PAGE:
I must admit I don’t like taking photos with thin petite women. I’m almost six feet tall and I look like a giant posing next to them. One of these small women tried to give me a compliment saying I was voluptuous. I replied that when I wasn’t standing next to people like her I was actually called thin. Actually, that may not be much of a compliment either.
As usual it has to do with your point of view. I workout a lot, I am fit and in good physical shape and feel good about myself.
It’s been a journey to get here requiring regular boosts of self-esteem and maturity. Because I’m a big girl I’ve avoided putting stock in articles that apply one size-fits-all standard to weight and body image. I will not spend money on a fitness magazine with a thin muscle-less girl on the cover or in the centerfold faking exercises I know she can’t do. Don’t insult me.
Too much emphasis is put on being skinny instead of being fit. I was flabbergasted when my beautiful long 11-year-old daughter who is a strong athlete and barely has any fat on her body dug into her side to pinch some skin and said she was fat. I wanted to throw the tv out the window because I know she didn’t get that idea from me. I teach her about eating healthy and staying active and fit. An 11-year-old shouldn’t care about her weight if she is doing these things.
Don’t believe the media hype! Focus on Being Fit!
Your thin is not my thin or fit and for goodness sakes the thinner person is not healthier or more fit and maybe not happier either. Meanwhile the bigger girls are wallowing in pity because their thighs touch and think they should be wearing a size two. The happiest or most confident women I meet are of all shapes and sizes at the gym working out on machines and crowding into exercise classes and working on becoming more fit. Sometimes I also meet them hiking, skiing or walking in my neighborhood.
According to the United States Department of Health and Human Services fitness has to do with a set of attributes that people have or achieve that relates to the ability to perform physical activity.
- Does your body allow you to swim, bike, run or walk briskly for a sustained period?
- Can your muscles exert force during an activity without tiring quickly?
- Can you easily climb a flight of stairs?
- Carry groceries in from the car?
- Are you flexible enough to move through a full range of motion without injury?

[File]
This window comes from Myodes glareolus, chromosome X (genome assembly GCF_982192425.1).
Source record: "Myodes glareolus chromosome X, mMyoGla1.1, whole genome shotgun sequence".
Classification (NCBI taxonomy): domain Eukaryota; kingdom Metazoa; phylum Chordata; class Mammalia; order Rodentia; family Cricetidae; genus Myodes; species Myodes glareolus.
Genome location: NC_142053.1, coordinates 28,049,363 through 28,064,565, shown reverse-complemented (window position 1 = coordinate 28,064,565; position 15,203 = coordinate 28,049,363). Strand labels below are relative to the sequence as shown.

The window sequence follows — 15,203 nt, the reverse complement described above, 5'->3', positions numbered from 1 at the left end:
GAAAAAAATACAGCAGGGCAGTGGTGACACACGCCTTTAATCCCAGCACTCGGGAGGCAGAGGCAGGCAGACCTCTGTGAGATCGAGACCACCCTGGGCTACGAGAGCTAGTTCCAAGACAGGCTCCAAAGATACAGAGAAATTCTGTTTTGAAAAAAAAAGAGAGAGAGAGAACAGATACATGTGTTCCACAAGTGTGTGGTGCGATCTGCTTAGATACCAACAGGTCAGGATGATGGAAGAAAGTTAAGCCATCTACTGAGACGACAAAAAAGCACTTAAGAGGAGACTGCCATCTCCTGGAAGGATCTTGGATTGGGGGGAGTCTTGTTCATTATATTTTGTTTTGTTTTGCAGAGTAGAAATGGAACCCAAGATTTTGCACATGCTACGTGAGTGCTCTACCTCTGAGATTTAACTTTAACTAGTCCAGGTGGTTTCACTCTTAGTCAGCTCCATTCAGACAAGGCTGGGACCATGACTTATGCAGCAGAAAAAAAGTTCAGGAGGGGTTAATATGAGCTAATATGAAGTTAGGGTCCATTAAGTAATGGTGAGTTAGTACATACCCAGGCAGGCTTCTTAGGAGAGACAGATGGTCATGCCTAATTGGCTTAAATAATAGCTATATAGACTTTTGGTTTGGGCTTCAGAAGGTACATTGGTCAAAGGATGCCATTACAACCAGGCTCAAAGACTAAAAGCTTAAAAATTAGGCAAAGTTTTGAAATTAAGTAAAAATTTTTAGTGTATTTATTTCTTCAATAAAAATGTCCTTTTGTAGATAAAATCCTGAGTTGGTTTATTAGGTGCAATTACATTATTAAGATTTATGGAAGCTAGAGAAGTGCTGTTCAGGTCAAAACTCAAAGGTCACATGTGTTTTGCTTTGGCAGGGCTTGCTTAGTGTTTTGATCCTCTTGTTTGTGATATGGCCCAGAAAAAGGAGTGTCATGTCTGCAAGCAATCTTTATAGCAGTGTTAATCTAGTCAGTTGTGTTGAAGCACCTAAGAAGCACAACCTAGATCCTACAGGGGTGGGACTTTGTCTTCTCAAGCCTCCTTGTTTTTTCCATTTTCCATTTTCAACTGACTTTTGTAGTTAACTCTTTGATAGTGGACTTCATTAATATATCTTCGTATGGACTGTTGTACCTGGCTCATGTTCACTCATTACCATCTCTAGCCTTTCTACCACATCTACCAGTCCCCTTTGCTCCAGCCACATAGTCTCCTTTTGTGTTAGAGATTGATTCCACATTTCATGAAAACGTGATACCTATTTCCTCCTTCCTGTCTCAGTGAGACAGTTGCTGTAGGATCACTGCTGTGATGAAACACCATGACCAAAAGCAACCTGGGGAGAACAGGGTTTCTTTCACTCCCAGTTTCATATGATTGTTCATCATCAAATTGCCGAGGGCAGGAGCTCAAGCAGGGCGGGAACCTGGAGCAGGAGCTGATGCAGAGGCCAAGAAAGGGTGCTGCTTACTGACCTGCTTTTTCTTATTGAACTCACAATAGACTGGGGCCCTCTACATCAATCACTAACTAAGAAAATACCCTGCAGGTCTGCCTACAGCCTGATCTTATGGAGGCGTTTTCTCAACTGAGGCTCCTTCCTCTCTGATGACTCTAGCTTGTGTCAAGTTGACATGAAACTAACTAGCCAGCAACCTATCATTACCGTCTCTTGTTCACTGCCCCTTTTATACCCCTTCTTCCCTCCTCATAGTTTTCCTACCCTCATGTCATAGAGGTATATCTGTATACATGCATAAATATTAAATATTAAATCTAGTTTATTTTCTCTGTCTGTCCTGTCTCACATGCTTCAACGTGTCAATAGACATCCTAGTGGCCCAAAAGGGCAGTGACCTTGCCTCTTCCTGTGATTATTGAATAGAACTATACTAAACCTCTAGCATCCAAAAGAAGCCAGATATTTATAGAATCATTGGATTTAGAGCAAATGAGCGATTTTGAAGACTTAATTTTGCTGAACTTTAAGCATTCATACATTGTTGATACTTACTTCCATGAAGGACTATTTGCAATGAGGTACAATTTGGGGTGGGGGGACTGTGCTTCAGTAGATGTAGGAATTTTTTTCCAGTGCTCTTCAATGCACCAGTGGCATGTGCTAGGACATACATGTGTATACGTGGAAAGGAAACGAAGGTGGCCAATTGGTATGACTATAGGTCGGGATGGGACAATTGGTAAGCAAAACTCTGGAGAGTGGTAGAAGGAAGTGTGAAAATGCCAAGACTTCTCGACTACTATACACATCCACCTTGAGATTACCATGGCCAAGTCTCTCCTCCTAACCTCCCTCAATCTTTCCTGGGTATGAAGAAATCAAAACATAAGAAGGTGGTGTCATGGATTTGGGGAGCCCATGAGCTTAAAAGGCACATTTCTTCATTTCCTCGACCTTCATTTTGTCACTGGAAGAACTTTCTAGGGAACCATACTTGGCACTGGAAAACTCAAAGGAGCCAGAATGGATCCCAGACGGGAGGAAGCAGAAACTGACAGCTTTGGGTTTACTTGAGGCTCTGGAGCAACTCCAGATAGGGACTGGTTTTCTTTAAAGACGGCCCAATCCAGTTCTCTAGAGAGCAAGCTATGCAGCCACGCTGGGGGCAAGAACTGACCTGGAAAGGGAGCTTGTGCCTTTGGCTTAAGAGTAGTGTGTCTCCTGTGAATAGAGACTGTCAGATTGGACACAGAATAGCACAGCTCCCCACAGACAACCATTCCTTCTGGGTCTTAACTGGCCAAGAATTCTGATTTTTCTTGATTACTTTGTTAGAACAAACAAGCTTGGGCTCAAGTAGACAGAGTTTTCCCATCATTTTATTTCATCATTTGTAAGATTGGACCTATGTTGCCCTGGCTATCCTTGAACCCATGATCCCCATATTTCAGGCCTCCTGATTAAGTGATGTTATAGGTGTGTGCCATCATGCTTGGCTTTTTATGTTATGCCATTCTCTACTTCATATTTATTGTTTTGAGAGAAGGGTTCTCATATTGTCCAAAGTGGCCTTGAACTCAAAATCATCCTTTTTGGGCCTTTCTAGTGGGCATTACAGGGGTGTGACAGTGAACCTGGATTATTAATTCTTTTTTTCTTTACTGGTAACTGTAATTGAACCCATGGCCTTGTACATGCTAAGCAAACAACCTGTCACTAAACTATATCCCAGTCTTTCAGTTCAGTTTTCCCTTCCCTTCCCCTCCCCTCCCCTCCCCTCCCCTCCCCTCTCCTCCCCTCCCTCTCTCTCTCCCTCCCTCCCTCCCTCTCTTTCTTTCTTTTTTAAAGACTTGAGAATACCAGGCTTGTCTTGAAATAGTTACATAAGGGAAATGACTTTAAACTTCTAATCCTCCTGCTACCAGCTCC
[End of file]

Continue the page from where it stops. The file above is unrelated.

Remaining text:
- Can you comfortably reach for things on high shelves or in the back seat of the car?
What’s missing from this list is a question about body mass index or your body’s muscle-bone-fat ratio. While this is a worthwhile measurement because too much fat may be concerning, it’s not the whole story. There seems to be a difference between subcutaneous fat, fat beneath the skin and visceral fat, the fat around the organs. Fat around the organs is considered a greater health risk. If you’re only worried about how the fat looks on your hips you’re focused on the wrong problem. Thin people who are not fit can have visceral fat, which contributes to high blood pressure, diabetes, heart disease and cancer. Focusing on how fit you are matters.
Taking this into consideration it’s not necessarily a compliment to call someone thin, right? A woman congratulated my friend Ruth saying she looked amazing because she lost weight. This didn’t make Ruth feel good because she knew she lost it because she was depressed about her grandmother dying. She didn’t feel pretty she felt weak and sad.
To be clear, the woman who called me voluptuous did not offend me. I feel good about my curves, muscles, height and enormous feet (another subject for sure). But I would have enjoyed better a compliment about how strong I looked or my great posture. Or how my energy helps motivate others to exercise. Or simply what a nice person I am. Gee, at least I aspire to deserve these compliments!
Here is how I stay fit and happy:
1) Avoid the scale. Don’t obsess over what you weight. Concentrate on how you feel in your skin and in your clothes.
2) Exercise regularly. The USDHHS suggest adults elevate their heart rate for at least 30 minutes most days. This is a minimum, the more the better.
3) Make healthy diet choices avoiding sugar and fat and watching meal portions.
4) Don’t compare yourself to others. Find something about yourself to focus on and feel proud.
5) Get plenty of rest and avoid stress. Easier said than done but suggestion number 2 can help greatly with this.
Always check with your doctor before beginning any exercise program.
- Knowing what your weight means: https://www.nhlbi.nih.gov/health/educational/wecan/downloads/yourweight.pdf
- Belly Fat: http://www.webmd.com/diet/the-truth-about-belly-fat?page=1
- Physical Fitness Guidelines: https://health.gov/sites/default/files/2019-09/Physical_Activity_Guidelines_2nd_edition.pdf